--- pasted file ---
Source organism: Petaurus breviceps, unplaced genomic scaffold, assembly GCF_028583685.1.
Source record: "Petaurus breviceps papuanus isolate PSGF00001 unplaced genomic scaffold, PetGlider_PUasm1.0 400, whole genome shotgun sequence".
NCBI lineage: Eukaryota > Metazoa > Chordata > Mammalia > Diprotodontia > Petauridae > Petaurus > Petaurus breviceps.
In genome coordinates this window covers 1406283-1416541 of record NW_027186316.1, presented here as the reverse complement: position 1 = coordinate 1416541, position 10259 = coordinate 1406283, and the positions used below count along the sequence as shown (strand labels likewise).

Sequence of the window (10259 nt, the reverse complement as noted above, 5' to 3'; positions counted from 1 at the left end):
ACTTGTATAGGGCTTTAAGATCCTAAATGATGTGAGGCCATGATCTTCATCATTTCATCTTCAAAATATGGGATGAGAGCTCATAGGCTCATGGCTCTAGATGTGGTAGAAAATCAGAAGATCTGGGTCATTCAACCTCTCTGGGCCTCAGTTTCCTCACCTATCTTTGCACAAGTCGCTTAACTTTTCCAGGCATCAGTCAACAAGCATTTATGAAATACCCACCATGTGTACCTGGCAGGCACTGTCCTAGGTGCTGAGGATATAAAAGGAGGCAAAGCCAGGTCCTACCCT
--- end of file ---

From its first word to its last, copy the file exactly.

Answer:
Source organism: Petaurus breviceps, unplaced genomic scaffold, assembly GCF_028583685.1.
Source record: "Petaurus breviceps papuanus isolate PSGF00001 unplaced genomic scaffold, PetGlider_PUasm1.0 400, whole genome shotgun sequence".
NCBI lineage: Eukaryota > Metazoa > Chordata > Mammalia > Diprotodontia > Petauridae > Petaurus > Petaurus breviceps.
In genome coordinates this window covers 1406283-1416541 of record NW_027186316.1, presented here as the reverse complement: position 1 = coordinate 1416541, position 10259 = coordinate 1406283, and the positions used below count along the sequence as shown (strand labels likewise).

Sequence of the window (10259 nt, the reverse complement as noted above, 5' to 3'; positions counted from 1 at the left end):
ACTTGTATAGGGCTTTAAGATCCTAAATGATGTGAGGCCATGATCTTCATCATTTCATCTTCAAAATATGGGATGAGAGCTCATAGGCTCATGGCTCTAGATGTGGTAGAAAATCAGAAGATCTGGGTCATTCAACCTCTCTGGGCCTCAGTTTCCTCACCTATCTTTGCACAAGTCGCTTAACTTTTCCAGGCATCAGTCAACAAGCATTTATGAAATACCCACCATGTGTACCTGGCAGGCACTGTCCTAGGTGCTGAGGATATAAAAGGAGGCAAAGCCAGGTCCTACCCT